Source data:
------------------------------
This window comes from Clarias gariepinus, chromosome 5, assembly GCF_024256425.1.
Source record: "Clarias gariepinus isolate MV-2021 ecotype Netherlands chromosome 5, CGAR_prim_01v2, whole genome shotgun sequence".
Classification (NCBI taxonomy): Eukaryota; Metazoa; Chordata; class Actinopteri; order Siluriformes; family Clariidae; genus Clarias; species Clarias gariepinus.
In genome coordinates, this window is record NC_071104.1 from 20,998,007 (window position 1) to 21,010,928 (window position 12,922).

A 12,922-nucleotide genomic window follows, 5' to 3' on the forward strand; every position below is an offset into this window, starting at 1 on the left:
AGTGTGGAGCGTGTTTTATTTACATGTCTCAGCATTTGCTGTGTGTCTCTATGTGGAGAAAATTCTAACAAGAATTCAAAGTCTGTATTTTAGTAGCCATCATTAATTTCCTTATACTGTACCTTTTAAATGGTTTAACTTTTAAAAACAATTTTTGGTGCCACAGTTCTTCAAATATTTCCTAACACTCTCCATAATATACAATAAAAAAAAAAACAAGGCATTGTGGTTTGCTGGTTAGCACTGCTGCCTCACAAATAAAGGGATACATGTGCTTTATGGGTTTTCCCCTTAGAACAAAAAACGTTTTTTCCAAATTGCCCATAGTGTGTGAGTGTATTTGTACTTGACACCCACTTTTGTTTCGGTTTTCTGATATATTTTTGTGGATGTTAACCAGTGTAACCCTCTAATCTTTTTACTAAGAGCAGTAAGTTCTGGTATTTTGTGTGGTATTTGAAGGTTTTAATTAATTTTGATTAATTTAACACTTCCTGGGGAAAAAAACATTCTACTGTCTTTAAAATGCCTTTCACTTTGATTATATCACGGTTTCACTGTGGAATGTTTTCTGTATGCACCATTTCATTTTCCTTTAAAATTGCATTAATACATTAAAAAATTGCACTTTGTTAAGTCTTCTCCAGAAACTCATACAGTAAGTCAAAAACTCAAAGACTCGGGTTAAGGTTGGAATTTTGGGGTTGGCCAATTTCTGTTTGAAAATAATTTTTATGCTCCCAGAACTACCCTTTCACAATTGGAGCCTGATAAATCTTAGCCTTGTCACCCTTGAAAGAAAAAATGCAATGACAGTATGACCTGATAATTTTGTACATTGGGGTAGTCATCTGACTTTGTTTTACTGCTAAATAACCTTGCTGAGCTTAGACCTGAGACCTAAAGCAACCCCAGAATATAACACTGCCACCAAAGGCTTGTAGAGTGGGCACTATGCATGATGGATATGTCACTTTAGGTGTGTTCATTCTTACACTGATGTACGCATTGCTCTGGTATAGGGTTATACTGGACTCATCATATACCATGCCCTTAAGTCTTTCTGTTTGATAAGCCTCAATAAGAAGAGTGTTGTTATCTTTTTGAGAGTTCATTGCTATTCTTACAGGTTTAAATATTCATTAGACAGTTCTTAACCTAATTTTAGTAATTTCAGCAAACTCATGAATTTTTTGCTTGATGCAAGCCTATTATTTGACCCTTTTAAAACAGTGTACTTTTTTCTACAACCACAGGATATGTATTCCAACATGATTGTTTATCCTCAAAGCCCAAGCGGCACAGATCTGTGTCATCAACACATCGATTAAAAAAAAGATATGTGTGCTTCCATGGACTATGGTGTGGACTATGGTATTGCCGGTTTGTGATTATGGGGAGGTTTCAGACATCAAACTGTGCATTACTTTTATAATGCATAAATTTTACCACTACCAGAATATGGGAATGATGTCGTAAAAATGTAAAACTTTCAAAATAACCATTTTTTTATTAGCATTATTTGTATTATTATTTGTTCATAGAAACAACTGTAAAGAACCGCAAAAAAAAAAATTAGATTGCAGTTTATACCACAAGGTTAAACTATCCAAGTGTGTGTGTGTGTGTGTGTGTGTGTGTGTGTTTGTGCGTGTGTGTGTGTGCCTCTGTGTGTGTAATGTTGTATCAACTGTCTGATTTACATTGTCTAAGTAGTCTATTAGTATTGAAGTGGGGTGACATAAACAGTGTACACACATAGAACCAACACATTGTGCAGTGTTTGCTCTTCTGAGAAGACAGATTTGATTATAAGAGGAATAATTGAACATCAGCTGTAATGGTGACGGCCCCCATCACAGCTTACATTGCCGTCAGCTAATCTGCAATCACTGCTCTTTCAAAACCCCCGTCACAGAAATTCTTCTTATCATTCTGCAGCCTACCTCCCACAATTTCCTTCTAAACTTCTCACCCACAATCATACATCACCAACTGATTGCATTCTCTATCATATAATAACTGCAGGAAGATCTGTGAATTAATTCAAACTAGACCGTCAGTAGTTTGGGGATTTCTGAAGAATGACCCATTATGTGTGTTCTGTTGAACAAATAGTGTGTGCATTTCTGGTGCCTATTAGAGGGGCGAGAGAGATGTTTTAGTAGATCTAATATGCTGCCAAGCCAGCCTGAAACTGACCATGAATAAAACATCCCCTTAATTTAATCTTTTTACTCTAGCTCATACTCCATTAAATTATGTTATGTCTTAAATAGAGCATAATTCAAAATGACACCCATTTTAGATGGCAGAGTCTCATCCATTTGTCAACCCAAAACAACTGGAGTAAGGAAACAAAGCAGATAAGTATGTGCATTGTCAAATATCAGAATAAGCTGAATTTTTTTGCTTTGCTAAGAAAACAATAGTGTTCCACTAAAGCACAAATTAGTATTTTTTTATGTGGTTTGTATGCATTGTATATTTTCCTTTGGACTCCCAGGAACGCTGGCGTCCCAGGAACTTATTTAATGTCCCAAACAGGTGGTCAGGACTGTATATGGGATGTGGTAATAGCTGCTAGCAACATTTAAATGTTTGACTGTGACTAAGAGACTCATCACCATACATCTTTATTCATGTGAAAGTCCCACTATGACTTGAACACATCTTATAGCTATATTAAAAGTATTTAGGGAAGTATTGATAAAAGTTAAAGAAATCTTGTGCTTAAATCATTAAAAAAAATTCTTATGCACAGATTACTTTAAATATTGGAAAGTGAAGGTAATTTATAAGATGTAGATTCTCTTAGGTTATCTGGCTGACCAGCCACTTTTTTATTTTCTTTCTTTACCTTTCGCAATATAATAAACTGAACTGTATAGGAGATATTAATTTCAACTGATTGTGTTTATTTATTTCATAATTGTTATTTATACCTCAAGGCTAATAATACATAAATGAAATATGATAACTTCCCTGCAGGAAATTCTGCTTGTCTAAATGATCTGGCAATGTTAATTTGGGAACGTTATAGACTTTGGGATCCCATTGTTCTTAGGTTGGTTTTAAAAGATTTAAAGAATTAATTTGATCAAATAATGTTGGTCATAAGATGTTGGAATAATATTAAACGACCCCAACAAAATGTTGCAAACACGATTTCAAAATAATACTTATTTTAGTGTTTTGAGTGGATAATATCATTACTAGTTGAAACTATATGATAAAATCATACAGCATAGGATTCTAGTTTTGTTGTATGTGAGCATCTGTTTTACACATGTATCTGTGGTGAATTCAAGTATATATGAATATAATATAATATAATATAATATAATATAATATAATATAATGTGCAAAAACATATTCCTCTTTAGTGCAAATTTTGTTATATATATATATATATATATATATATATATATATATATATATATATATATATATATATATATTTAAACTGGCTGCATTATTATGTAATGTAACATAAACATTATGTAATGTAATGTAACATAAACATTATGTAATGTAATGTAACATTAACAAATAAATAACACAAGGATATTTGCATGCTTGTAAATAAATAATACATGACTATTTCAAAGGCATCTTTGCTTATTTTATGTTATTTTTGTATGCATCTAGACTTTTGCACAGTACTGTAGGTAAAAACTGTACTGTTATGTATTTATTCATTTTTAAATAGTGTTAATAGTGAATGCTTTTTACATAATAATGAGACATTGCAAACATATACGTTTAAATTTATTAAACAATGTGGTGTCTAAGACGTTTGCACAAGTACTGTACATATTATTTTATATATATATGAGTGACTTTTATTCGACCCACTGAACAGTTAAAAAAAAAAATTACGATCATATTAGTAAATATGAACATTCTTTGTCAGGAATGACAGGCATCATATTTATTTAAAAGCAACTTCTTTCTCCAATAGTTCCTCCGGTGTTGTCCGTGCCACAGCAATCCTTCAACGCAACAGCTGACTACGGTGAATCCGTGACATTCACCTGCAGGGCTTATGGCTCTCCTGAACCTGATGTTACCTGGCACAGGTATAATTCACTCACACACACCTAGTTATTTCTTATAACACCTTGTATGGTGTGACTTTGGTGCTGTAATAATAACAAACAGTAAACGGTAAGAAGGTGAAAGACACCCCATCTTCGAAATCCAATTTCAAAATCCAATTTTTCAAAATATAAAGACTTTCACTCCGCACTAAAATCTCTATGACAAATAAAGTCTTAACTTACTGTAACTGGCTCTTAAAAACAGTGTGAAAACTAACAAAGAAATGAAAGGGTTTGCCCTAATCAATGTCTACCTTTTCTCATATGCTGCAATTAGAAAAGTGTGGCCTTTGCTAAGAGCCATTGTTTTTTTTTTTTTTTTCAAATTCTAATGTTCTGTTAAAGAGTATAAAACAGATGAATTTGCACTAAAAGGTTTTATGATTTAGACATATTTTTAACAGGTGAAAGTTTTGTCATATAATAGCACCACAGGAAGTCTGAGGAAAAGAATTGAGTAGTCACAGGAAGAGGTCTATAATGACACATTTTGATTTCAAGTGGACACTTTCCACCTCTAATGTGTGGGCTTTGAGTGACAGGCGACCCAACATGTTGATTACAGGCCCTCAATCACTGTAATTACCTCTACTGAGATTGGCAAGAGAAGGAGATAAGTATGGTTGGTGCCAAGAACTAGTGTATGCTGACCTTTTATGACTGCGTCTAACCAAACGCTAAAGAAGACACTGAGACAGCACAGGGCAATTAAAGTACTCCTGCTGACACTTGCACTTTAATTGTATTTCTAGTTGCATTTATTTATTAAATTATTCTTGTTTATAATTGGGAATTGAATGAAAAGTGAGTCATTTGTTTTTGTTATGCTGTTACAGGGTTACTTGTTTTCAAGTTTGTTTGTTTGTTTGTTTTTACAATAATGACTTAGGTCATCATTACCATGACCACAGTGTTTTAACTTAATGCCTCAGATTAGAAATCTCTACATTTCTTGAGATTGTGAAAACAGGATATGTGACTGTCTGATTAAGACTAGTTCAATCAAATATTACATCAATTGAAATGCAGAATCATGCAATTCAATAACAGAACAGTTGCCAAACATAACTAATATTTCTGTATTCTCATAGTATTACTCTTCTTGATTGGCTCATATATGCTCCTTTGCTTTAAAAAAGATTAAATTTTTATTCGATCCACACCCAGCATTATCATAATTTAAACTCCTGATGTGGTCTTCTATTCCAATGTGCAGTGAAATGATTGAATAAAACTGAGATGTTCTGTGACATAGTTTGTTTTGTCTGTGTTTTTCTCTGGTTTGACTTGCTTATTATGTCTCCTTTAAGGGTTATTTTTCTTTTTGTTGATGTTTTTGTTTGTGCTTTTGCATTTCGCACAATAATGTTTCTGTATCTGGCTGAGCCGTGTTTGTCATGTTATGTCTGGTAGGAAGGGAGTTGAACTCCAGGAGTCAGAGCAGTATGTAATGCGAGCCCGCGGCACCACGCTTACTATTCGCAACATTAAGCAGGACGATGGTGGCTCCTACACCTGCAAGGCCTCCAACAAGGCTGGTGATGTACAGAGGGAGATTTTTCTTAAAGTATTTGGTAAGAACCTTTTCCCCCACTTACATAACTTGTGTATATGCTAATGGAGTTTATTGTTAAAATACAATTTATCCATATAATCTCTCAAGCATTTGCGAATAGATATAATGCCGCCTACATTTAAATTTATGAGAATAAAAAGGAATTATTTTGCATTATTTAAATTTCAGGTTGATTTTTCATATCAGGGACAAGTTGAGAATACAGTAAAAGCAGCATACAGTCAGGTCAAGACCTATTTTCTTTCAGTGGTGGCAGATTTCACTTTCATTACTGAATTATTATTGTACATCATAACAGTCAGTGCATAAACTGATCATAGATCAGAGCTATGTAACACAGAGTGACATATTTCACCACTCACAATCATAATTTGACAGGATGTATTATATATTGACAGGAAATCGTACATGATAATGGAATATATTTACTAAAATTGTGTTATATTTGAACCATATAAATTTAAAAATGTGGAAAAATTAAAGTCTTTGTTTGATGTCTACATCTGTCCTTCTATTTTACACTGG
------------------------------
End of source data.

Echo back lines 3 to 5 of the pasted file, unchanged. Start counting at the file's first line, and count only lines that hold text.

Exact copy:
Classification (NCBI taxonomy): Eukaryota; Metazoa; Chordata; class Actinopteri; order Siluriformes; family Clariidae; genus Clarias; species Clarias gariepinus.
In genome coordinates, this window is record NC_071104.1 from 20,998,007 (window position 1) to 21,010,928 (window position 12,922).

A 12,922-nucleotide genomic window follows, 5' to 3' on the forward strand; every position below is an offset into this window, starting at 1 on the left: